Wednesday, June 23, 2004

The White Page Truce

 
Dale Carnegie says in his book "How to Win Friends & Influence People" :
"You can tell people they are wrong by a look or an intonation or a gesture just as eloquently as you can in words -- and if you tell them they are wrong, do you make them want to agree with you? Never! For you have struck a direct blow at their intelligence, judgment, pride and self-respect. That will make them want to strike back. But it will never make them want to change their minds. You may then hurl at them all the logic of Plato or an Immanual Kant, but you will never alter their opinions, for you have hurt their feelings."

We could all learn from these words to improve our daily life, couldn't we?

Lt. Col. Tim Ryan, commander of the 2nd Battalion, 12th Cavalry Regiment from Fort Hood, Texas, took control of the Abu Ghraib district in March -- just the name "Abu Ghraib" brings all kinds of bad memories to most of us.
When Ryan arrived, the American troops were attacked daily by insurgents. Ryan first thought he could offer money for improvement projects and the situation would get better. Well, it didn't. The insurgents continued their attacks and many American soldiers died.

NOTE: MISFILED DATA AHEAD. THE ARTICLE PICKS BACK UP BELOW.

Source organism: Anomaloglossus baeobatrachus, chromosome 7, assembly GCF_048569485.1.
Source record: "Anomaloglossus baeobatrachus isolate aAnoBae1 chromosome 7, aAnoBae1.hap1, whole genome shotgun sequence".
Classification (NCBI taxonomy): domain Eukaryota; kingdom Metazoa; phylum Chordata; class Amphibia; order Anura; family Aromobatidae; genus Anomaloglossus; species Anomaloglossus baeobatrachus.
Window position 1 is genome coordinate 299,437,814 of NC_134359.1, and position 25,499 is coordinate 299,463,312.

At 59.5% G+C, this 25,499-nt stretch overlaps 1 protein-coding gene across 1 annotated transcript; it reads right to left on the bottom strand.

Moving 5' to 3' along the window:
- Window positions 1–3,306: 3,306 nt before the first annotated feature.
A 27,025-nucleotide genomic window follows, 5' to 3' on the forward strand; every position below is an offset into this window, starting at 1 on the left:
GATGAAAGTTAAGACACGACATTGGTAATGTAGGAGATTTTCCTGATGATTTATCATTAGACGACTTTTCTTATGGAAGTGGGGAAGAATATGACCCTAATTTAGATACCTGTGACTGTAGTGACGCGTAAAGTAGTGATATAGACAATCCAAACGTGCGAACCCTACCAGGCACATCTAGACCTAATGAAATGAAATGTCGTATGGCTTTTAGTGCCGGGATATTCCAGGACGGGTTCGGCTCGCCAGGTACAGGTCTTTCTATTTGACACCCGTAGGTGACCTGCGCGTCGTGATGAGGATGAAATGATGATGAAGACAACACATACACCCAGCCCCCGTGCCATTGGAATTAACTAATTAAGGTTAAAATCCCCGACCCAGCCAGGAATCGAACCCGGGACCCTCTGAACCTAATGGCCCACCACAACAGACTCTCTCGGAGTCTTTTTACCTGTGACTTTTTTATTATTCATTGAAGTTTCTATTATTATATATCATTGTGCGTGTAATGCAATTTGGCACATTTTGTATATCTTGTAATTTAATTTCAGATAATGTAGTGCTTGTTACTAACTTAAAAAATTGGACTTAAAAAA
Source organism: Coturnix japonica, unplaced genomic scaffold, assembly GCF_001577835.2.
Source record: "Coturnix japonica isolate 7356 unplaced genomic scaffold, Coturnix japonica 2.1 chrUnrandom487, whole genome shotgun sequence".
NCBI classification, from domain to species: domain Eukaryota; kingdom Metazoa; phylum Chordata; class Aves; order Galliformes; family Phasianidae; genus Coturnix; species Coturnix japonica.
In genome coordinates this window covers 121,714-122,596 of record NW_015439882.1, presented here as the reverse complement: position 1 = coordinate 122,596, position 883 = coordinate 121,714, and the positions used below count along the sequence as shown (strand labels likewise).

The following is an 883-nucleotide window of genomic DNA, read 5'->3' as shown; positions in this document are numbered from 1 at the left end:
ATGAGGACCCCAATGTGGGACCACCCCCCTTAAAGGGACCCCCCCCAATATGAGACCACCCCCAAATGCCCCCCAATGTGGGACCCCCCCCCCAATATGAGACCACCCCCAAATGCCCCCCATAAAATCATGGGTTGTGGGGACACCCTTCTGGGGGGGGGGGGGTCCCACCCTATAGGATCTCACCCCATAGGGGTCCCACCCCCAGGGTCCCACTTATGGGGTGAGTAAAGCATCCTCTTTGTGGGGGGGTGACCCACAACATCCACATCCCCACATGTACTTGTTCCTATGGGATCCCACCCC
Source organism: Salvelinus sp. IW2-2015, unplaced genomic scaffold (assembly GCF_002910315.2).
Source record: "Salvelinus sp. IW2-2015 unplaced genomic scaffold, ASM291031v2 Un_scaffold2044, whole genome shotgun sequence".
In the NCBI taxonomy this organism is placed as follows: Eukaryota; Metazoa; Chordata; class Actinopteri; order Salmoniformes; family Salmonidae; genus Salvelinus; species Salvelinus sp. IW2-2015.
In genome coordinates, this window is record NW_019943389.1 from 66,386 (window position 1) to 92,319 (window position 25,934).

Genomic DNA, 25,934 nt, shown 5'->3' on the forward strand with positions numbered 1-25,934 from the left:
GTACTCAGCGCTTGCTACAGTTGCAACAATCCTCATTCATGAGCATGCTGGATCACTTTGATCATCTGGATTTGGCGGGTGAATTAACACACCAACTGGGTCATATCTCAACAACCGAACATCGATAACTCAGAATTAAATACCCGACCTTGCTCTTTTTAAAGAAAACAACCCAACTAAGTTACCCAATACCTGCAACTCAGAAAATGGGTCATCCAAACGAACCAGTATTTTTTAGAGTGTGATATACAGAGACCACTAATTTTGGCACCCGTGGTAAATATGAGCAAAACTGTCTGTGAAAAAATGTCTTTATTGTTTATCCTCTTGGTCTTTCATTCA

One day while in a meeting with the district council members, Ryan again offered money for a reconstruction project. An Iraqi guy said to him:
"We don't want your money, we want your respect."

That's what they needed: NOT money but respect. Respect of their culture and tribal leaders.

Ryan chose to listen to the local people. He wanted to know what they really wanted. He went so far as to tell the Abu Ghraib sheiks that both sides had made mistakes. His understanding made everything different. After many friendly -- maybe not so friendly -- discussions they agreed on responsibilities and rights of both sides, which became known as "The White Page Truce." The name came from the Arabic phrase "Let's start a new white page."

Ryan's method was so successful in bringing peace to this district that the Higher Headquarters sent people to study his method. Well done Ryan.

Now, how hard was it?




Arabic Word of The Post:

truce : هدنة - / hud-na /

Links to this post:

Create a Link

 

<< Home